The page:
EUROBLOWN: American influence on the Greek Government waning – sources

Intrigue, austerity denial, side-deals, and economic collapse: but the bottom line is ‘debt monetisation’

Coalition dilemma…which way is up?

Senior sources close to Greek Opposition MPs are claiming this morning that those calling the shots in the ruling Coalition of Antonis Samaras do not view a return to the drachma with American support as “a viable alternative to staying within the EU”. The Troika’s abrupt change of attitude to Greece is also suggesting to some observers that “some kind of secret deal” has been done between the ECB and Athens to both reassure the Troikanauts, and keep the Greeks onside. But it’s clear the Germans aren’t on board with this.

Something very odd indeed is going on between Brussels, Berlin, Frankfurt, Washington and Athens. On all sides, things said in public are either slightly mad, or completely different to what is thought in private – and then executed while nobody is looking. Facial expressions and media soundbites have turned 180 degrees to give the impression of Jolly Good Pals. But there is a great deal of intrigue going on behind all this.

Most people outside Greece find it less and less intriguing. “It’s holiday time, the Greeks owe a lot of money, the Troika seems to be happy again, it’s tough for the people – whatever. I’m all Greeked out.” It would be a mistake for any of us to think like this,  for two reasons.

First, at the sovereign level, the overlapping (and often contradictory) aims of the ECB, the Brussels Commission, the Americans, the Germans, and the Greek elite may be very close now to snatching meltdown from the jaws of chaos. Taken together, these swirling objectives could easily turn Europe and the Middle East into an unstable nightmare.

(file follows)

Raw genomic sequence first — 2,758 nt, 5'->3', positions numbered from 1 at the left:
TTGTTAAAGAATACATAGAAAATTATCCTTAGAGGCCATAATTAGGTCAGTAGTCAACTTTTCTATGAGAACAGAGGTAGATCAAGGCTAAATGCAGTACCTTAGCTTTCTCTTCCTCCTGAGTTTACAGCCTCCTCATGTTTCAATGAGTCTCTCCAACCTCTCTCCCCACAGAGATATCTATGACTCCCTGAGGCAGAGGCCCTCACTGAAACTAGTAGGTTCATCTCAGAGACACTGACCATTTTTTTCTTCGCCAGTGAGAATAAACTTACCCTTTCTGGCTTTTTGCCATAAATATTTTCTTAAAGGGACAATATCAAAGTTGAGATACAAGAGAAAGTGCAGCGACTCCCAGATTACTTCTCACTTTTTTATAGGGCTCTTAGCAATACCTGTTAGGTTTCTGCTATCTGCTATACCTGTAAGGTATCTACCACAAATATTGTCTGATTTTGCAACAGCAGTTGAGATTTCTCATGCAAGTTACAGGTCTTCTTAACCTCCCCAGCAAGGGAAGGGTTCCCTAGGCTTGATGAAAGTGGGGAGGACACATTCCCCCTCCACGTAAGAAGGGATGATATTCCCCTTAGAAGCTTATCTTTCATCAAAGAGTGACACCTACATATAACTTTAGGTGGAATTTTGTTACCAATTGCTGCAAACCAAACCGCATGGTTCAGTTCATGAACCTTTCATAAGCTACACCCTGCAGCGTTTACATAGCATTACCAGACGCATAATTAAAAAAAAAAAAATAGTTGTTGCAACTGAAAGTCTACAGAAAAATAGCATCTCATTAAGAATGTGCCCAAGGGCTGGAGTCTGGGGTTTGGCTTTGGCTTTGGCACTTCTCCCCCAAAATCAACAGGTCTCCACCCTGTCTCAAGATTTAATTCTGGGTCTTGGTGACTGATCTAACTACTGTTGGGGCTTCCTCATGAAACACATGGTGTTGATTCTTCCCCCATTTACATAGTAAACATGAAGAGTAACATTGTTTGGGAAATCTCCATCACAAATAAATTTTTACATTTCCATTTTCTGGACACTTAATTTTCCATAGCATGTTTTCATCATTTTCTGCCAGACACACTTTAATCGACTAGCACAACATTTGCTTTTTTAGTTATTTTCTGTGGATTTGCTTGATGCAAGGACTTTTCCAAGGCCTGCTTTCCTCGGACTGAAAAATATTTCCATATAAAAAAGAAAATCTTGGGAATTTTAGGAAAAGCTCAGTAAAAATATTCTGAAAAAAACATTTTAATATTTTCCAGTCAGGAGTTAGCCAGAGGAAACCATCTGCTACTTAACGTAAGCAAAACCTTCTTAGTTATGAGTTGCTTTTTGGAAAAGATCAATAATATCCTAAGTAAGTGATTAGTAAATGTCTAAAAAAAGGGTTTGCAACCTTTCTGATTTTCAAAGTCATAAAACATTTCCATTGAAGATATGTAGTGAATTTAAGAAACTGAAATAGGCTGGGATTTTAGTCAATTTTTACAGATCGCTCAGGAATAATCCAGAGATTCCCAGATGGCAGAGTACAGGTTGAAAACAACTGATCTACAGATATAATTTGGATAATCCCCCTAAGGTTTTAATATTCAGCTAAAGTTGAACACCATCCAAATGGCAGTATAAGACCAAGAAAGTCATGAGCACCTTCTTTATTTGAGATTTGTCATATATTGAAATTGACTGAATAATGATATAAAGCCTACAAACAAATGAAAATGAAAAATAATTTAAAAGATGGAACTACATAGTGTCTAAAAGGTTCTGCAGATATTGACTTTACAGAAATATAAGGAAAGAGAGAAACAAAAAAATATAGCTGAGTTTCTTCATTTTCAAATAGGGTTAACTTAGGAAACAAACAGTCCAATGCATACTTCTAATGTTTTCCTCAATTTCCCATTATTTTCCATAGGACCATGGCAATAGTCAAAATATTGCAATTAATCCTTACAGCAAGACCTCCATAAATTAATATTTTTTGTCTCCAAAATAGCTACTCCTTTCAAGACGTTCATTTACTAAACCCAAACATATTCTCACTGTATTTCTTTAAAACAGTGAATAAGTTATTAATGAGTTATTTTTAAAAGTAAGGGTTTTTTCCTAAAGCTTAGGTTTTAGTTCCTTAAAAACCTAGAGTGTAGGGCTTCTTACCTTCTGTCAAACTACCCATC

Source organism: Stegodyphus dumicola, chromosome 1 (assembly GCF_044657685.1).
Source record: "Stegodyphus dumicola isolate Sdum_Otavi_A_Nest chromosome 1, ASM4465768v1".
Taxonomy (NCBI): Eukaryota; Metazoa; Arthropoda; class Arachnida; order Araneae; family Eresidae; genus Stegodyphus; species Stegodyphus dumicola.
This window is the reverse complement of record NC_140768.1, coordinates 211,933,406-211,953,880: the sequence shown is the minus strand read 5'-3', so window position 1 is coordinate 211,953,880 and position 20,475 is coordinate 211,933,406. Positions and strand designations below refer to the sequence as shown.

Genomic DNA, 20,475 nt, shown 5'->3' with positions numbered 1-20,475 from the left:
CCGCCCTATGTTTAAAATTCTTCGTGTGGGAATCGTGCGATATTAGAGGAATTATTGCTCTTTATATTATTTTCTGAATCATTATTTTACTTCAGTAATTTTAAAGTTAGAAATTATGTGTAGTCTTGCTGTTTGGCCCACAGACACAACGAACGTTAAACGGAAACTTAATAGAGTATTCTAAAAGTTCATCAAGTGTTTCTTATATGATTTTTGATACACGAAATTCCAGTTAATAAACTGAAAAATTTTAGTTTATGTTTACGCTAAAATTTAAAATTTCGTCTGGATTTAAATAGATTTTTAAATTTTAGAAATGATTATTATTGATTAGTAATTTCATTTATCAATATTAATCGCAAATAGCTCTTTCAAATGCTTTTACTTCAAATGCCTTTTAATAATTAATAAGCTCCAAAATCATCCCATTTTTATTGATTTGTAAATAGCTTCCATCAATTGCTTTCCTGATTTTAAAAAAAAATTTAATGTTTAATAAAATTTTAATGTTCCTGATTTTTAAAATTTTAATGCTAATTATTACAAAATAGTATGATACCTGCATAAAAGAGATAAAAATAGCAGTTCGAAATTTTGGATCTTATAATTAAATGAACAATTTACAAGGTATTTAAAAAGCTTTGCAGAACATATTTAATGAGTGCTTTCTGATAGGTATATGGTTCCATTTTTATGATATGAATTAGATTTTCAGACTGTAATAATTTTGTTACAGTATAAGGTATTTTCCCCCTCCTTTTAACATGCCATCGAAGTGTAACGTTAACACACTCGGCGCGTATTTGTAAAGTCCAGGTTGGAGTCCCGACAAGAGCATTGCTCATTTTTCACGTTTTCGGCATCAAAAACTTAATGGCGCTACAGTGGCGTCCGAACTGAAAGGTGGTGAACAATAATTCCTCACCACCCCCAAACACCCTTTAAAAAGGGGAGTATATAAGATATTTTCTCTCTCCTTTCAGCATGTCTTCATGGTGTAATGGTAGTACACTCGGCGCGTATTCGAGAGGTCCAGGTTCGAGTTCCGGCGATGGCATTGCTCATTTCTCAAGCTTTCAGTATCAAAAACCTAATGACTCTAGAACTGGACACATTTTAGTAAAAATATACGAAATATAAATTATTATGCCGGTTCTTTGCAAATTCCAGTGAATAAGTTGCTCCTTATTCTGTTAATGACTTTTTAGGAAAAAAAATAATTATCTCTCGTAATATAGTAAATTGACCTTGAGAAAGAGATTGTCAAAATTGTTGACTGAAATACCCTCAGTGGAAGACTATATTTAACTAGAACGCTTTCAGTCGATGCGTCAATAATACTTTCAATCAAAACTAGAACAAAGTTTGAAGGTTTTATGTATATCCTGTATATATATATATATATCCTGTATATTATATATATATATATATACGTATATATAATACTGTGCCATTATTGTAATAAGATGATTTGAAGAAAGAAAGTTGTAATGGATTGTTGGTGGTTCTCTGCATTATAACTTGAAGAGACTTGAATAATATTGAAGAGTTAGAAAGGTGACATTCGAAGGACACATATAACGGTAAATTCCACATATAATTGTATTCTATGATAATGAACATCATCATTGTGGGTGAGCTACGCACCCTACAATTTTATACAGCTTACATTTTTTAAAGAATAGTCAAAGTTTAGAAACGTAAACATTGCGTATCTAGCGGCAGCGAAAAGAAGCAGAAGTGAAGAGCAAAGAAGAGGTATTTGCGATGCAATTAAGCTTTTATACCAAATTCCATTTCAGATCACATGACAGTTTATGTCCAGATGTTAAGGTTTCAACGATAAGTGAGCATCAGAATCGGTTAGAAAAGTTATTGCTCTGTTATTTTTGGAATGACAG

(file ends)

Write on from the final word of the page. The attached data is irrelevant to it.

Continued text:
Second, at the globalist investment bank level, sooner or later – whether one lives in Finchley, Philadelphia or Famagusta – it will be our turn to be pauperised further. Bluntly, only an insane person would imagine that Greece can survive the latest round of cuts: so either the Troikanauts are all crazy, or there’s another game in play. The game is called monetising debt. One way or another, the financial Establishment  is hell-bent on squeezing real money out of the populace in order to meet the currently ‘virtual’ cost of a decade of unscored, frontal-lobe lending policies, and derivative salamis chopped up on the back of it. In my view, it can’t be done because the numbers are far too high. But mark my words, unless somebody courageous stops them, they’re going to have a crack at it.

A quick survey of the Troika’s feigned insanity – and the terror now felt by the Samaras Coalition – will suffice to make the point.

Following Draghi’s (in my view much underreported) new deal for the Bank of Greece concerning collateral relaxation, the negotiating mood changed immediately: the Troika left Athens all smiles and happy handshakes last week. But the first time the BoG tried to use the facility, they were turned down. And it now emerges that, behind closed doors, Christine Lagarde and her IMF officials maintain Greece’s debt must be reduced to “sustainable” levels before the fund releases billions more euros…..to keep Athens from running out of cash. That’s what I thought the Draghi deal was about, silly me. But now Chrissie the Countdown genius says – for once correctly – that the most effective way to do this is at least some degree of debt forgiveness.

Chrissie is not mad, just stupid and cunning. She knows perfectly well that Greece’s deep recession has blown the country’s bailout programme several light years off course. The statistics are horrendous, and are I think reported in the West for the first time here. 68,000 small businesses closed in the first 6 Months of 2012. 190,000 businesses stated they were at risk of closing down in the
next 12 months. One in Four companies are unable to meet their business loan repayments. One in Two faces difficulties in paying employees’ salaries. 30% have fallen behind on the rent. Three in Ten have debts to utility companies. The average fall in SME turnover was 34.5%  during the first half of 2012. This isn’t a slump, it’s scorched-earth economics worthy of the less sensitive form of Gauleiter.